“If we are made aware of any tenants who indicate that they were not offered a choice, we work with our partners to ensure the tenant can switch to a cash deposit, receiving a full refund once a traditional deposit is in place.”

You can see The Observer piece here.

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    Certainly my experience Leaders in Milton Keynes tell tenants that the LL wants zero deposit tenants then charges them every month for the "insurance" policy that 1 does not build up to a deposit and 2 if the LL clams against then they still have to pay. A scam to make the agent lots of money. This case is now with the TPO for this and many other issues! LL don't touch Leaders with a a barge pole!

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    Any agent acting in their landlord's interests shouldn't be touching these policies with a bargepole anyway. They are cumbersome, ill-conceived and cost landlords' time and money.
    They provide the tenant with the ability to shirk their contractual responsibilities and leave the agent/landlord a mess to sort out. Nothing focuses a tenant's mind more than losing part of their cash deposit should they not leave a property clean and damage free when vacating.

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    The Deposits Schemes were Discredited the day they were introduced in 2007, when the Scheme was brought in base on a pack of lies by Shelter when they alleged up to 45% of Deposits were withheld by landlords it later turned out less than 2% went to Deposit Resolution, so it’s hardly news and why would it’s take the Observer 15 years to write about this injustice while we have suffered greatly at the hand of Shelter’s untrustworthy Actions. Did I read this correctly or was it a historic Article.

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    My view is that if a prospective tenant can't afford to save up the deposit, there is a risk that they can't afford the rent.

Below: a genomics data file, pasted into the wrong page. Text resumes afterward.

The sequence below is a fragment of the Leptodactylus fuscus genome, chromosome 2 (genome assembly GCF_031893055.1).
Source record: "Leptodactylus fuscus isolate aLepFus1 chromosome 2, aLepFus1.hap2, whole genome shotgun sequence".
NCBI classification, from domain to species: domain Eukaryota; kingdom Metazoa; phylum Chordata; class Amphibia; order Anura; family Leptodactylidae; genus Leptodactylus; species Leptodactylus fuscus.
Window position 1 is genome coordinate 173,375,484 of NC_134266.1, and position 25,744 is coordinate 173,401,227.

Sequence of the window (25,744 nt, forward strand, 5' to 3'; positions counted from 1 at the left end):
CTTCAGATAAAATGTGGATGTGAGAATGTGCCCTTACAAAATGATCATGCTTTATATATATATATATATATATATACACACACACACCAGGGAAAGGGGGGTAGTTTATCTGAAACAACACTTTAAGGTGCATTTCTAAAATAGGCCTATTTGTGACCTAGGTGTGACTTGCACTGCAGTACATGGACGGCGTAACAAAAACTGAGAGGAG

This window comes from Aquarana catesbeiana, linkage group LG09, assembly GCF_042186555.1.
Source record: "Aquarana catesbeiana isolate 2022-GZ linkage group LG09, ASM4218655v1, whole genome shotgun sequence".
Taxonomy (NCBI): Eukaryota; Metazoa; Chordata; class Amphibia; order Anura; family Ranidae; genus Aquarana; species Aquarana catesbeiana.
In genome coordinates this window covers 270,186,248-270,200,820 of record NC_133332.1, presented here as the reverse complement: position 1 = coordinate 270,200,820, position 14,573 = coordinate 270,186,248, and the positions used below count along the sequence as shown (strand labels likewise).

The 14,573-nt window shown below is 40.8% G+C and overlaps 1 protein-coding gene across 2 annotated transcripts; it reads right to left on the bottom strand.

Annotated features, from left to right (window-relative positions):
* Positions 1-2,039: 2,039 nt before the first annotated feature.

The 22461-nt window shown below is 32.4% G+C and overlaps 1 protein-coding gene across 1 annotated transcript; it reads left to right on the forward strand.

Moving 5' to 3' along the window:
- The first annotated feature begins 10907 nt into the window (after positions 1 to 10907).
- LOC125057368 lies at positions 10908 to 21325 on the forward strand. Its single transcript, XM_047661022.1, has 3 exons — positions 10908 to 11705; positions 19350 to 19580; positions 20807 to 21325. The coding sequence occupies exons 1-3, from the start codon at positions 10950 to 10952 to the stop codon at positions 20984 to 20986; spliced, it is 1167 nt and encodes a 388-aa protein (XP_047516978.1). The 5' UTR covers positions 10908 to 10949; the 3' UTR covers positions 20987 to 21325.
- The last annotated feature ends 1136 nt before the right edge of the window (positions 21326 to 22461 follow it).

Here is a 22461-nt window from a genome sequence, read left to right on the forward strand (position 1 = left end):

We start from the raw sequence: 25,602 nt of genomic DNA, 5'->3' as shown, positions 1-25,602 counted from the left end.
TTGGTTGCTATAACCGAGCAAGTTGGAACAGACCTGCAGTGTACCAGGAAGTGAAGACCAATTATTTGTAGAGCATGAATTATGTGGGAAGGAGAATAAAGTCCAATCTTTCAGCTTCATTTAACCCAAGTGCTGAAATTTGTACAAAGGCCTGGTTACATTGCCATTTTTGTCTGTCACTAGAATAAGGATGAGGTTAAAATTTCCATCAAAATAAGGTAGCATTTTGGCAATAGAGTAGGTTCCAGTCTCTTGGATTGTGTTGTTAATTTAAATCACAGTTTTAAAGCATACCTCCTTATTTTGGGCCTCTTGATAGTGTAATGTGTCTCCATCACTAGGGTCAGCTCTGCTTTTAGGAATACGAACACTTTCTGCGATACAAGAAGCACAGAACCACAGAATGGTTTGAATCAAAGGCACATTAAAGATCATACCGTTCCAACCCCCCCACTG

If they don't want to risk their own money, why should I risk my property?

    Either way, no deposit= no tenancy.

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    My Lettings Agent offers a No Deposit Option and advised that it is better for the landlord. It appears that the tenant has to pay a monthly charge for this Option and so too does the landlord.

    Then my last tenants decided to leave and I have been left with hundreds of pounds of dilapidations. No problem, I thought, my Agent indemnifies me against any losses. NOPE! The Agent charged me for the full cost of making good and the ex-tenants wouldn't respond to Agent's correspondence.

    It's been over 3 months since they left and I have not seen one penny. The Agents say that the case must now go to arbitration and I have to abide by the result. Goodness only knows when that arbitration will take place.

    I have decided that in future I will only accept tenants whose deposit goes into the TDS (or similar) because this is utter BS and I having been paying the Agent to look after my interests and they clearly haven't.


    Like any form of insurance there's always that gamble of whether they will pay up and when, my agent doesn't offer that option and if they did I wouldn't take it .
    If you paid your agent directly for the cover then your contract is with them, sue them, money claim on line, and move your properties to another agent